Scientists worry about increasing westerly winds bringing more winter rain, as global warming raises evaporation from the Mediterranean Sea
A sudden heavy snowfall threw life out of gear in Kashmir this March. Snow up to several feet fell on most of the valley, whipping up blizzards and triggering avalanches on the steeper mountain slopes. At least 17 deaths have been reported. Around 2,000 homes have been damaged, roads have been blocked and electricity has been disrupted in many parts of the state.
The unusually late and unusually heavy winter rain in northern, central and western parts of India did not affect everyday life in the same way, but the economic costs will be very high. The rain spoilt standing crops ready for the harvest in large swatches of Maharashtra, Madhya Pradesh, Punjab, Haryana and Uttar Pradesh. Planners fear a spike in food prices in the coming weeks, just at the time when it will hurt the ruling party the most, as India goes to the polls in April and May.
While the recent wet weather has been unexpected, experts say it is not unseasonal, at least not in Kashmir. “If you really look into the curve of snow cover, there is always a sudden peak in snow cover in the month of March,” says Anil Kulkarni, glaciologist at the Indian Institute of Science’s Divecha Centre for Climate Change in Bangalore. “It is more a part of climate variability.”
This shock has been due to the massive quantity of snow that has been dumped into Kashmir. The snowfall might have been caused by one of several atmospheric phenomena.
Winter rain and snow in the Himalayas is brought by western disturbances, cyclonic circulations that develop over the Mediterranean Sea and move east. Once it hits the Pir Panjal range of the Himalaya, the westerly winds get deflected in two directions, explains A.L. Ramanathan, professor at New Delhi’s Jawaharlal Nehru University School of Environmental Sciences. One stream blows along the Karakoram mountains towards Ladakh. The other flows south of the Karakoram and into Kashmir.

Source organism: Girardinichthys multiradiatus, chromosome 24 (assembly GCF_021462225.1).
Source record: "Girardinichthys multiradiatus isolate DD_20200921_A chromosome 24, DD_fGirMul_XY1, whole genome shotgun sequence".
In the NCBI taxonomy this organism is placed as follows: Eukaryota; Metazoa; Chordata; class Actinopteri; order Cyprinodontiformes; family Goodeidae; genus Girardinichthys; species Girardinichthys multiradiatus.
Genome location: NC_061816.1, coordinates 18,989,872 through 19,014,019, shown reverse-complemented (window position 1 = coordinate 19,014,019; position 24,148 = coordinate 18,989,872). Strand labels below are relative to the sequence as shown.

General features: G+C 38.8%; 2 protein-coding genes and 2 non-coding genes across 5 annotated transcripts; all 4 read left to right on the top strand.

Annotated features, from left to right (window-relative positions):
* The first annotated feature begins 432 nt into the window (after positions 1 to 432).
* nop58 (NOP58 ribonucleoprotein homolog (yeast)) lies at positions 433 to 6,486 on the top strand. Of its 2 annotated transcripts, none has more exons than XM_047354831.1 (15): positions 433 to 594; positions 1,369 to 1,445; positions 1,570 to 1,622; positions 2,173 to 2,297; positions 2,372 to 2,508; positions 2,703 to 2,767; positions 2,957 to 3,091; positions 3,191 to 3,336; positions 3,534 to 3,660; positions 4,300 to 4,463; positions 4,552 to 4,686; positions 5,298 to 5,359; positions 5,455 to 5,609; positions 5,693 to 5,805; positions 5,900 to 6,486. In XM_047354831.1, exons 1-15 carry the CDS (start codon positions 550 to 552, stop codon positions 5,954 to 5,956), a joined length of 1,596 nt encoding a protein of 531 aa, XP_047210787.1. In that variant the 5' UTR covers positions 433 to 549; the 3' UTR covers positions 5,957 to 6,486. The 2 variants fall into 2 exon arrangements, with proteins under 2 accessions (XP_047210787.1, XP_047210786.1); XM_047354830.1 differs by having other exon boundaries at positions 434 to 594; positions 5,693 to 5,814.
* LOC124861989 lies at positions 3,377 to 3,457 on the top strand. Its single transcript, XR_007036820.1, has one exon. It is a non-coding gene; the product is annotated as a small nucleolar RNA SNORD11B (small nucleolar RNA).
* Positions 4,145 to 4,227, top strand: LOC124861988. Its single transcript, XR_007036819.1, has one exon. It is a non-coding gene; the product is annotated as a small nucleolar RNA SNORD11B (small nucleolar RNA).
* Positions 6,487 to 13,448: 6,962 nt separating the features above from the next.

Ramanathan says the excessive snow in Kashmir could be caused by the westerlies not having enough momentum to make the journey into Ladakh but getting concentrated as one stream into Kashmir. “This time, I think, the elevation of the circulation is less and it is not crossing the Karakoram and because of that it is coming only to Kashmir and other regions there.”
Another possibility Ramanathan puts forward is an influence by winds from the Arabian Sea. At the end of winter the westerly winds, which should normally be weakening, are sometimes reinforced by moisture-bearing winds from the Arabian Sea. As these winds climb along the Himalayan slopes the moisture can be deposited as intense snowfall in the lower regions of Kashmir.
Govindswamy Bala of the Divecha Centre for Climate Change also thinks that the current weather in Kashmir could fall within the normal climate variability of the region but he does not discount the influence of climate change in a warming Himalaya.
“Warmer atmosphere can hold more water vapour. Even just pure thermodynamics will tell you that the water vapour content of the atmosphere will go up by 7% for every degree of temperature change. This is a very well-known fact. So the amount of water contained in the atmosphere is more. So when we get a rainfall event or a snowfall event the quantity is going to be more.”
In general, rainfall and snowfall in the Himalayas might be showing more variation in the last decade than before. “We are analysing in the westerlies from different meteorological stations in the Pir Panjal range. We found that 10 to 15 years back there was higher westerly precipitation. Now it is fluctuating,” says Ramanathan. His data shows that the westerlies earlier brought uniformly higher precipitation. Now they come in strongly at the start of winter bringing large amounts of rain and snow, quieten down mid-winter and then become re-energized again towards the end of the season. He says this may be due to changes in local microclimates.
The past year has been witness to many weather surprises. Bala says that while no single weather event can be pinned down to being caused by climate change, if the pattern repeats often in coming years it can definitely be attributed to climate change. Climate change also magnifies intense weather making it more destructive. “When weather conditions are leading to a very heavy event, even a 10% boost of that because of climate change could be extremely damaging and could lead to a disaster.”